While the media whines on about Labour, the Conservative government descends into chaos

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While the media’s gaze is firmly fixed on the end of the Labour leadership contest, Theresa May’s Conservative government appears to be falling apart at the seams. With a resignation, Boris Johnson putting his foot in it, and a Brexit bombshell dropped, the Prime Minister was not having a ‘feelgood Friday’.

Naughty schoolboys

Johnson went somewhat ‘off message’ on Friday 23 September, after speaking to reporters in New York about Brexit. When asked about the negotiations, he said that:

What we’re doing is talking to our European friends and partners now in the expectation that by the early part of next year you will see an Article 50 letter… You invoke Article 50 in the early part of next year.

But his words at the UN General Assembly obviously didn’t go down well at Number 10.

May’s office was quick to issue a statement. And it appeared to put Johnson ‘back in his place’:

The Government’s position is clear. The Prime Minister has said she will not trigger Article 50 before the end of the year. Ultimately it’s her decision… She will do it when she considers she can secure the best deal for Britain.

While short, the language was actually very telling. The fact that her spokesperson so specifically said the decision over Brexit “is hers” speaks volumes about the way she is seemingly running her cabinet. She demonstrated this previously, when Brexit Minister David Davis suggested it was “very improbable” that the UK would leave the single market. May’s office swiftly clipped him behind his ear, saying Davis was “setting out his views”, not the government’s. “With a view that this is a negotiation, it’s not always the right approach to start putting all your cards on the table at the start”, her spokesperson said. That told him.

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Toys. Pram. Thrown.

Also on Friday, May suffered her first resignation from the cabinet, in the form of Lord O’Neill. The Treasury Minister, brought in by David Cameron and George Osborne, quit as a Tory peer as well, becoming a crossbench member of the House of Lords. He said, with a distinct hint of scathing, in his resignation letter to the Prime Minister:

I primarily joined [the government to] deliver the Northern Powerhouse, and to help boost our economic ties with… China and India… The case for both to be at the heart of British economic policy is even stronger following the referendum, and I am pleased that, despite speculation to the contrary, both appear to be commanding your personal attention.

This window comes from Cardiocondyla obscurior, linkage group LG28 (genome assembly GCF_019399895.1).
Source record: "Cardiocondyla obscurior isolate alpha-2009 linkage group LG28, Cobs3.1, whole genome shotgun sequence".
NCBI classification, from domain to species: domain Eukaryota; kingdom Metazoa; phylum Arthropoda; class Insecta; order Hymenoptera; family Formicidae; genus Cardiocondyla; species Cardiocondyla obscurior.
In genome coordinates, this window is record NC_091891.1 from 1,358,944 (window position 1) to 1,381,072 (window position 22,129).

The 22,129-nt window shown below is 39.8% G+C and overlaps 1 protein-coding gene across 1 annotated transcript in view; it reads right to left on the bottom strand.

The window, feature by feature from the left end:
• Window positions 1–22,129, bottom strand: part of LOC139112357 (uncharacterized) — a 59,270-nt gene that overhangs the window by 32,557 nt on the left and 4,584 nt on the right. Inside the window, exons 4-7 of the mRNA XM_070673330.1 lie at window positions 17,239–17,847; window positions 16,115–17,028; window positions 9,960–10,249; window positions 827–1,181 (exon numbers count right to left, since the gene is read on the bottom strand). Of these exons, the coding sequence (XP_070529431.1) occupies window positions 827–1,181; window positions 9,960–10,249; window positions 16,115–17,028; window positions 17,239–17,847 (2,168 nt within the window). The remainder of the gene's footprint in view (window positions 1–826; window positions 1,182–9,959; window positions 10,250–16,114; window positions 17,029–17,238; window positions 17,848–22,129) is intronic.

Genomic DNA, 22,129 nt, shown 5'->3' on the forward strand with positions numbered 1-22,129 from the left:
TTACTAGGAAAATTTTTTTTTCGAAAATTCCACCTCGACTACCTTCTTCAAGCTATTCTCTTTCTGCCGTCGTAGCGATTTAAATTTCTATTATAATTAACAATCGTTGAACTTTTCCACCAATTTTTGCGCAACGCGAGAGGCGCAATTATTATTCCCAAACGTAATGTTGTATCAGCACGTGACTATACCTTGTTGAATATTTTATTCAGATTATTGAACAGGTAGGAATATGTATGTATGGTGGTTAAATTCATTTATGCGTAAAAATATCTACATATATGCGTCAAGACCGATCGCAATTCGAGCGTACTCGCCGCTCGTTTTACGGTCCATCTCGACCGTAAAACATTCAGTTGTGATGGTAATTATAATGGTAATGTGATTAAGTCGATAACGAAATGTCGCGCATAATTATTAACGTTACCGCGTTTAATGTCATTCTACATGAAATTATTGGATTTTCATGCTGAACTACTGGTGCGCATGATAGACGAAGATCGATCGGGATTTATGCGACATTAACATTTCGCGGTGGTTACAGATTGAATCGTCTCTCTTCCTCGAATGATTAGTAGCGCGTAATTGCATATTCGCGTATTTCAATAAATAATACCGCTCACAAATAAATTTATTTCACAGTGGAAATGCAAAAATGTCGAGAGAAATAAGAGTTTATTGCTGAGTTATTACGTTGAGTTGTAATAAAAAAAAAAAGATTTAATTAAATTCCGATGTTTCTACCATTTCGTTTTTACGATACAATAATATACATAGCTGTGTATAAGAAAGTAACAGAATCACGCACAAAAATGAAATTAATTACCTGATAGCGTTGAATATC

It’s the fact that China and the Northern Powerhouse only “appear” to be commanding May’s attention that’s the problem for O’Neill. After the PM delayed the decision over the controversial Hinkley Point nuclear power station in July, O’Neill was reportedly thinking of quitting. “He’s considering why he has been asked to stay,” said a “friend” to the Financial Times, after O’Neill was not informed by May about the stalling of the £18bn nuclear deal. As with Brexit, it appears the PM likes to do things her way. And her way only.

That bombshell’s told May, then

But May was not the only one asserting her authority on Friday. Martin Schulz, President of the European Parliament, delivered a bombshell to the Tory government in a speech to the London School of Economics. Speaking of a possible EU army, and Defence Secretary Michael Fallon’s comment that “this is not going to happen”, Schulz said:

although the EU loses a key member state, paradoxically such a separation could give the necessary impulse for a closer integration of the remaining member states… [I am] not sure how seriously to understand the threats of UK vetoes… they are counterproductive and anyway not possible in this case.

He also made it clear that the EU would not do a deal with the UK over free trade without the free movement of people, saying:

I refuse to imagine a Europe where lorries and hedge funds are free to cross borders but citizens cannot.

Schulz is one of the most influential figures in Europe, so his strong words will not sit easily with the PM.

May is only ten weeks into her term as Prime Minister, but it has been plagued by chaos with Brexit, divisions in her own cabinet and problem after problem – from grammar schools to the NHS. And after today’s less-than-positive headlines, she’s probably glad it’s the weekend.

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Featured image via Wikimedia / Flickr / Flickr / Flickr

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